For purpose of Ted’s analysis, a tax professor is initially defined as any law professor at a U.S. law school (1) self-identifying with one of the tax categories in the AALS faculty listing, (2) who has posted at least one tax or tax-related article in abstract or full text on SSRN. Paul Caron’s listing of new hires and lateral transfers is also reflected. (Lateral transfers due to take effect July 2007 are not yet incorporated.) Further corrections are also made as requested. As is true of Paul Caron’s ranking of individual tax professors, downloads of all SSRN postings of any tax professor, so defined, are then tallied. This month’s tally for Michigan is boosted by the addition of Jim Hines.

For more on the use of SSRN downloads in law school rankings, see Bernard S. Black & Paul L. Caron, Ranking Law Schools: Using SSRN to Measure Scholarly Performance, 81 Ind. L.J. 83 (2006).

June 29, 2007 in Grad Tax Faculty Rankings | Permalink | Comments (0) | TrackBack (0)

Weisbach on Happiness and Taxation

David A. Weisbach (Chicago) has posted What Does Happiness Research Tell Us About Happiness? on SSRN.  Here is the abstract:

This paper analyzes the consequences of the findings from research into self-reported well being or happiness for taxation. It primarily considers two findings: that happiness depends on status as well as income, and that individuals may adapt to disability, exhibiting relatively small losses in happiness from disabilities. In each case, it examines how adding these concerns to standard tax models changes the results and then compares the empirical findings of the happiness literature to see whether they provide the type of data needed to parameterize the models. In both cases, the theoretical models ask for different types of data than the happiness studies emphasize. The paper also looks at Robert Frank's arguments for a progressive consumption tax based on the findings of the happiness research. It finds that these claims are not supported by the current findings.

June 29, 2007 in Scholarship | Permalink | Comments (0) | TrackBack (0)

Taxing Capital Income

The Urban Institute has published Taxing Capital Income, edited by Henry J. Aaron, Leonard E. Burman, and C. Eugene Steuerle:

The question of whether to tax income from wealth has sparked debate since our country’s inception. Does taxing capital income ensure the progressivity of our system or merely discourage saving? Would switching our tax code to one that taxes only consumption be more efficient or only burden middle- and low-income people? And if we were to radically reform the way America taxes its citizens, how could we ensure that vital revenue would not be lost? Some analysts would even argue that, under our present byzantine tax system, we don’t really tax capital income at all. In this volume, eminent economists analyze the problems associated with taxing capital income and propose policy solutions, which are then challenged by their peers in informed commentary. It may not settle the debate, but policymakers, scholars, and the public will find a wealth of information and ideas to consider.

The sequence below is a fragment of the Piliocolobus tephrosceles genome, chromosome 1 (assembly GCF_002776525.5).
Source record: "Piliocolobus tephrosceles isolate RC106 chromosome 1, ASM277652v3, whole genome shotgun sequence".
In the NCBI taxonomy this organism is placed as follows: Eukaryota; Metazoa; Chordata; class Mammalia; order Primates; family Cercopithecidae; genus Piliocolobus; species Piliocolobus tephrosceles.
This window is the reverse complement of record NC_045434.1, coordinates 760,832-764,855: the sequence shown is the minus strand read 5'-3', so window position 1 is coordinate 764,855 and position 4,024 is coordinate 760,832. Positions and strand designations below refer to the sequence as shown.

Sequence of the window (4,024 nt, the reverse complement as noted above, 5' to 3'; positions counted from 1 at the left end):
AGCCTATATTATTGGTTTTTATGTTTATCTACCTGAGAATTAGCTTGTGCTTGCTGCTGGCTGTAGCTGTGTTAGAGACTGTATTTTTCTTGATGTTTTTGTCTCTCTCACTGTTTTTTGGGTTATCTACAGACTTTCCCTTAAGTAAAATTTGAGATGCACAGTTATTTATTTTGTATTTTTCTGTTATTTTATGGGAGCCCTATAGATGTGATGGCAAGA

• Part I:  Do We Tax Capital Income?
    • Chapter 1:  Does the United States Tax Capital Income?, by Joel Slemrod
      • Commentary by Reed Shuldiner & Jane G. Gravell
  • Part II:  Should We Tax Capital Income?
    • Chapter 2:  Should Capital Income Be Subject to Consumption-Based Taxation?, by George R. Zodrow
      • Commentary by Alan J. Auerbach
    • Chapter 3:  Should We Eliminate Taxation of Capital Income?, by Eric Toder & Kim Rueben
      • Commentary by David Weisbach & Joseph J. Thorndike
  • Part III:  Can We Tax Capital Income?
    • Chapter 4:  Designing an Income Tax on Capital, by Edward D. Kleinbard
    • Chapter 5:  Can Income from Capital Be Taxed? An International Perspective, by Julie Roin
      • Commentary by Paul Oosterhuis
    • Chapter 6:  Tax Planning under the Flat Tax, by Joseph Bankman & Michael Schler
      • Commentary by Edmund Outslay & George A. Plesko
  • Part IV:  Concluding Comments by Henry J. Aaron, C. Eugene Steuerle & Daniel Halperin

For some of the reviewers' comments, see below of the fold:

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June 29, 2007 in Book Club | Permalink | Comments (0) | TrackBack (0)

Thursday, June 28, 2007

"Law Schools Should be Run for the Students and Not the Faculty"

Interesting article in Lawdragon:  Storming the Castle, by Katrina Dewey:

For 200 years, the pursuit of an education in the law has caused otherwise intelligent people to behave badly. Very, very badly. ...

[H]is bout of affliction at the hands of legal education caused Turow to press for changes so that others would not be similarly afflicted by what we will call Blackstone’s disease, generally identified in Stages 1 through 5, beginning with study for admission to the bar and ending in death. Always death. Over the years, a growing phalanx of practitioners cried ever more loudly that change was needed but were consistently met with a call over the castle wall: Hark, what sullen fellow (who, we might guess is lacking in intelligence and erudition) goes there?